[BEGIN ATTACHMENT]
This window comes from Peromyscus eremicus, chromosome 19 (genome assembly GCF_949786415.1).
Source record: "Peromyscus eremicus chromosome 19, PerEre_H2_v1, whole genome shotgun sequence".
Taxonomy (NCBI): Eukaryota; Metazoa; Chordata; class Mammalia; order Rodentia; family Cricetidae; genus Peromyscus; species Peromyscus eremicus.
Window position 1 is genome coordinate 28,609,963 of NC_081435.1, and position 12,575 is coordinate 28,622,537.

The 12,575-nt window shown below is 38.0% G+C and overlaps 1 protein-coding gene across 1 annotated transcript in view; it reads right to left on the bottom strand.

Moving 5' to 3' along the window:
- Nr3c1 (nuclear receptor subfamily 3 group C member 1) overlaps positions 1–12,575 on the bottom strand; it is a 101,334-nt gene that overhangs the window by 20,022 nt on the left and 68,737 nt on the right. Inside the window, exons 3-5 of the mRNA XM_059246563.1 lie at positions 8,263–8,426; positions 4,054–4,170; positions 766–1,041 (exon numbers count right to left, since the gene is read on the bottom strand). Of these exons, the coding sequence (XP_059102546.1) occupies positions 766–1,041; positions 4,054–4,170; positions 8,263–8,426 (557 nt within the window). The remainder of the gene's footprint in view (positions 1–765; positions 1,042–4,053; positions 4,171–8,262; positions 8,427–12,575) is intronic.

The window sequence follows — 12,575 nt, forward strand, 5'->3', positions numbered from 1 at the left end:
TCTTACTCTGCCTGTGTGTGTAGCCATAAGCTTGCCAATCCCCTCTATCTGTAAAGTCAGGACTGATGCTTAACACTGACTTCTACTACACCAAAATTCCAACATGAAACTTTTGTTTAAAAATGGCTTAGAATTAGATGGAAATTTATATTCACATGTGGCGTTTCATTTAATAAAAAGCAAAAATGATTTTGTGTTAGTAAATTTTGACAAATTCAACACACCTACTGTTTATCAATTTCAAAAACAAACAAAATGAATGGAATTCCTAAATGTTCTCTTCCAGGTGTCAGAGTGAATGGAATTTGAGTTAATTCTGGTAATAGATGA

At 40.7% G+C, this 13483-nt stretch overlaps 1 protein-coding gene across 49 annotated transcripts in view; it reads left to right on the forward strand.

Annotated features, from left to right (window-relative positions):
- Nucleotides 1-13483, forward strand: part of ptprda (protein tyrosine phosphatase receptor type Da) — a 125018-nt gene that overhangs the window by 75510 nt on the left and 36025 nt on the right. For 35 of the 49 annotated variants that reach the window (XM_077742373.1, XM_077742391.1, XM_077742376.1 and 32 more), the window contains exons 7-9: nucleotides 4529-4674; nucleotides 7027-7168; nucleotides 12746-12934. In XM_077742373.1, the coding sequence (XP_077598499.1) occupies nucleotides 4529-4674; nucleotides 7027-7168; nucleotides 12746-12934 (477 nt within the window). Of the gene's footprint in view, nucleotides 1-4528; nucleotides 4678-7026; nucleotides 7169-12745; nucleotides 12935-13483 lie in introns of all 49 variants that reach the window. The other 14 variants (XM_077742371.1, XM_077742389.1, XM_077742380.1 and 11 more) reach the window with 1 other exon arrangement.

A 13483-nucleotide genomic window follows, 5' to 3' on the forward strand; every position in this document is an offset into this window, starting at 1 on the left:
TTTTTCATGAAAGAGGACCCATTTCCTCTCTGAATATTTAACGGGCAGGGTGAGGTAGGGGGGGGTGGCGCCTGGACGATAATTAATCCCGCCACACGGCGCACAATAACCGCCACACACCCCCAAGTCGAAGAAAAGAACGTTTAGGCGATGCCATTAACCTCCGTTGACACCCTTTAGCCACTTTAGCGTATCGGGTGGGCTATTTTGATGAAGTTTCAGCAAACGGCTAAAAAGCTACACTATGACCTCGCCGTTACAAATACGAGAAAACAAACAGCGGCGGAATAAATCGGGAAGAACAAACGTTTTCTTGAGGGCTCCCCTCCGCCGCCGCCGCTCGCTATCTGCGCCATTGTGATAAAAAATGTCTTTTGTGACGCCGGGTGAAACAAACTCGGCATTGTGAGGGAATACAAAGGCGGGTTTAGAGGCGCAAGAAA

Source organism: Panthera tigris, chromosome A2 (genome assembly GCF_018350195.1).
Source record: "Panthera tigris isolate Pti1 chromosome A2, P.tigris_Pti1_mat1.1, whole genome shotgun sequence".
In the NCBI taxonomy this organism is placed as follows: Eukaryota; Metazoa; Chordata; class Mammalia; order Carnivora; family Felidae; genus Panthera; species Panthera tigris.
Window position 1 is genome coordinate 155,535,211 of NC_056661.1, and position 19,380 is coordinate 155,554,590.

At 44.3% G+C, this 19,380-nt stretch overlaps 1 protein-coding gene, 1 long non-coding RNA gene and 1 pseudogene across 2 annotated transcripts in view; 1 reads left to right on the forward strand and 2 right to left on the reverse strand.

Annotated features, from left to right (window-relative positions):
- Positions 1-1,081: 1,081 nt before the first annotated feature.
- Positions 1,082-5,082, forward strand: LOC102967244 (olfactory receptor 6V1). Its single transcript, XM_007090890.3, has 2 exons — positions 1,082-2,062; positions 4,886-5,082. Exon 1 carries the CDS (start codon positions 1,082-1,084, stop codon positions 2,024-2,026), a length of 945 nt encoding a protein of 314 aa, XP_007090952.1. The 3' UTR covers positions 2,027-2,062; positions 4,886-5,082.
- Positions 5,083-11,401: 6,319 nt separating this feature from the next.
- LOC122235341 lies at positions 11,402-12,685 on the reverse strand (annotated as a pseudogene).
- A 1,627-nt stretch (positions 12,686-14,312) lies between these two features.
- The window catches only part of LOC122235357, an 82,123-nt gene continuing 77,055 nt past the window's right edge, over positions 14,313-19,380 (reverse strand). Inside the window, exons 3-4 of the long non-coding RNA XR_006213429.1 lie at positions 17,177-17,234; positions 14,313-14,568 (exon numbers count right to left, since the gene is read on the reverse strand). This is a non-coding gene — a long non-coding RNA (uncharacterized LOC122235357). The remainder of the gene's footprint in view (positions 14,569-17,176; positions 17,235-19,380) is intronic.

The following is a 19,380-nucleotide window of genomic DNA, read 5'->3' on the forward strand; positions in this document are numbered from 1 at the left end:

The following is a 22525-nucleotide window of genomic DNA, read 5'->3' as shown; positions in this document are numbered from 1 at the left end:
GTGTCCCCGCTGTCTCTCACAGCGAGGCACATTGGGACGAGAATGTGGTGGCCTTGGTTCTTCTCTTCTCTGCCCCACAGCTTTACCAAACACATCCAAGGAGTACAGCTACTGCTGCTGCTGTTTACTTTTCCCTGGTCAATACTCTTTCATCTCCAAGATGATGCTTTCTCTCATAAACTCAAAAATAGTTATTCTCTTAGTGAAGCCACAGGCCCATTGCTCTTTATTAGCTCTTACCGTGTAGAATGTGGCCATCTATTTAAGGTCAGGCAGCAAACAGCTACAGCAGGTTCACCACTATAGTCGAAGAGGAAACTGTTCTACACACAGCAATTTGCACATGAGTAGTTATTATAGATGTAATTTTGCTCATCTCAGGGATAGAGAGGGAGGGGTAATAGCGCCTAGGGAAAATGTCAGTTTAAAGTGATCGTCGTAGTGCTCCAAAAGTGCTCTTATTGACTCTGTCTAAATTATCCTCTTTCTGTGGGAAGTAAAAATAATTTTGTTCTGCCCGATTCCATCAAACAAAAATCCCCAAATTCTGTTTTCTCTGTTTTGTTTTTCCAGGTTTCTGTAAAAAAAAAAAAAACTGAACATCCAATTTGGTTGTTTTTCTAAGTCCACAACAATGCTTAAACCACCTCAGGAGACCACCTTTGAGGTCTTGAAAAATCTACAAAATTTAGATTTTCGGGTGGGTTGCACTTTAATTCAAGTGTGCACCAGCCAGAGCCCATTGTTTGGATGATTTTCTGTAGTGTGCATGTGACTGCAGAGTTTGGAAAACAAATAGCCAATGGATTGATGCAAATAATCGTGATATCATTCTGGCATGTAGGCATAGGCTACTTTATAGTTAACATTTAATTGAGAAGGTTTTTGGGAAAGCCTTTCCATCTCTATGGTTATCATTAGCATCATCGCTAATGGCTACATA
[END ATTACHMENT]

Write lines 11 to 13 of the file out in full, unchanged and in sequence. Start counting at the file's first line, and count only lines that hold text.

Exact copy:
Annotated features, from left to right (window-relative positions):
- Nucleotides 1-13483, forward strand: part of ptprda (protein tyrosine phosphatase receptor type Da) — a 125018-nt gene that overhangs the window by 75510 nt on the left and 36025 nt on the right. For 35 of the 49 annotated variants that reach the window (XM_077742373.1, XM_077742391.1, XM_077742376.1 and 32 more), the window contains exons 7-9: nucleotides 4529-4674; nucleotides 7027-7168; nucleotides 12746-12934. In XM_077742373.1, the coding sequence (XP_077598499.1) occupies nucleotides 4529-4674; nucleotides 7027-7168; nucleotides 12746-12934 (477 nt within the window). Of the gene's footprint in view, nucleotides 1-4528; nucleotides 4678-7026; nucleotides 7169-12745; nucleotides 12935-13483 lie in introns of all 49 variants that reach the window. The other 14 variants (XM_077742371.1, XM_077742389.1, XM_077742380.1 and 11 more) reach the window with 1 other exon arrangement.

A 13483-nucleotide genomic window follows, 5' to 3' on the forward strand; every position in this document is an offset into this window, starting at 1 on the left: